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Art & History
March 2020

Musée Gustave Moreau keeps artist’s spirit alive

More than a century ago, the artist himself transformed his family home into a showplace for his other worldly artworks.

By

Photo credit:

Chris Welsch

In color and form, the facades that line the streets of Paris often present a uniform front, and the illusion of conformity.

Stepping through the front door of the Musée Gustave Moreau, one enters a prime example of how appearances can be deceiving. Inside one finds an unexpectedly large mansion whose walls are crowded with otherworldly spiritual scenes, vast canvases depicting meetings of the gods, and tiny apartment rooms dense with the lovely memorabilia of a life lived in the well-to-do bourgeoisie of Paris in the 1800s.

Moreau was a well-known member of the city’s intellectual elite during the mid-to late-1800s, when France was at the peak of its industrial and cultural might. Marcel Proust, Édgar Degas and Emile Zola were among his friends and admirers. But Moreau was a true original — his vision for his art went beyond the canvases he painted or the figures he drew.

“I can think of no other artist who planned like this — to leave his whole corpus together in a museum he planned himself,” said Charlotte de Charentenay, our storyteller who leads Secret Journeys’ experience at the Musée Gustave Moreau.

“I discovered this museum as a child,” Charlotte said, “ and even then I was impressed by the atmosphere and the mystery of the place. It’s not like a regular museum. There’s a spirit in there.”

That spirit derives from the artist himself, who lived in the house, and early in his career began thinking about creating a lasting legacy. As early as 1862, decades before his death, he wrote that,“separated [the works] will perish; taken together they give a little idea of who I was as an artist and the atmosphere in which I liked to dream.”  Accordingly, in 1895, toward the end of his life, he began the work of turning his family home at 14 rue Rochefoucauld in the 9th arrondissement into a museum celebrating his own work. He had two large, light-filled studio rooms, connected by a graceful, open spiral staircase, built on top of the existing structure and made other renovations to accommodate as many paintings and drawings as possible.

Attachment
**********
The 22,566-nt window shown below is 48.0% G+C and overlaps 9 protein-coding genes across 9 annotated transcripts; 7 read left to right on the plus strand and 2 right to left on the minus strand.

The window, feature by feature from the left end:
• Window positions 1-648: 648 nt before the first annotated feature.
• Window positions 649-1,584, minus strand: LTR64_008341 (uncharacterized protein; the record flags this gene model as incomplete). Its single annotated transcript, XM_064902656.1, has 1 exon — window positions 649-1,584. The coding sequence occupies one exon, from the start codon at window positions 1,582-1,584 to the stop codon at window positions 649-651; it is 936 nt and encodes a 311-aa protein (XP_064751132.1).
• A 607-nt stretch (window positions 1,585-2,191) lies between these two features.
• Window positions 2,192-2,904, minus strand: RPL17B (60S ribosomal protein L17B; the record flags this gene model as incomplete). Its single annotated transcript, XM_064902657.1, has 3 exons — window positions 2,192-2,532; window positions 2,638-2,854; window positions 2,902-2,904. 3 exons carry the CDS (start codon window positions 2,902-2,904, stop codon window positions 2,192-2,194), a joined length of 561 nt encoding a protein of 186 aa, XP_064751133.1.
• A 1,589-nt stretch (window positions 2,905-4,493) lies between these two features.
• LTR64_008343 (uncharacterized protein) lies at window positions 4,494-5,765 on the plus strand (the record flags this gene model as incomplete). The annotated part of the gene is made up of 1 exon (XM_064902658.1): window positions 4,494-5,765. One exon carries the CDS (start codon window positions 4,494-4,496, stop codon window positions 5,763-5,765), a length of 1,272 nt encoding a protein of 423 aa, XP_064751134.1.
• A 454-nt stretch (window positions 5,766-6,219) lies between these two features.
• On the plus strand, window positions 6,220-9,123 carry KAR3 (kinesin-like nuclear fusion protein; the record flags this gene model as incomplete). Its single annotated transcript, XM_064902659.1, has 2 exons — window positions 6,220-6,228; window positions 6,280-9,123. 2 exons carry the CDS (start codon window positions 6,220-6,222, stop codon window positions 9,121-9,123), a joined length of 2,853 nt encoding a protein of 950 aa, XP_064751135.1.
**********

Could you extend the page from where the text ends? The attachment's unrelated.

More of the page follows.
In some rooms, he had panels on hinges installed to make space for dozens of works. The museum holds most of the 8,000 paintings, watercolors, and drawings he made in his lifetime.

On a recent visit to the museum, one of the museum’s administrators took the Secret Journeys team into some of the smaller rooms where she opened the paneled walls so we could see some of Moreau’s works usually hidden from the public. There were naked sirens, forbidding sea gods, and scenarios from myth and the Bible, idealized figures with eyes focused in the distance.

Moreau considered himself a “history” painter, and many of his paintings echoed classical themes, but he considered his work a highly spiritual pursuit, inspired by his imagination. He innovated in the use of color as a building block in his compositions, and later in his career created non-figurative paintings that pre-dated the Abstract movement by decades.

At the end of his life, Moreau was a well-loved professor at the top art school in France, l’École nationale supérieure des beaux-arts, where he counted Henri Matisse and Georges Rouault, among others, as his students.  

Charlotte said that Moreau’s work influenced later generations of artists, particularly the Surrealists, but others have mentioned later masters such as Mark Rothko and Barnett Newman, whose color-block compositions find echoes in Moreau’s techniques.

“Moreau was very different from all his contemporaries,” she said. “He was contemporary to the Impressionists, but he developed his own way. The plein air was not interesting for him, nor was modern life. He was truly unique.”

Moreau saw his work as a deeply spiritual pursuit; he said he wanted to “render visible, so to speak, the inner flashes of intuition … that reveal magic, even divine horizons.” Charlotte noted that he referred to himself as “an assembler of dreams” — an apt description of his canvases, or even for the self-made museum that we can visit today.

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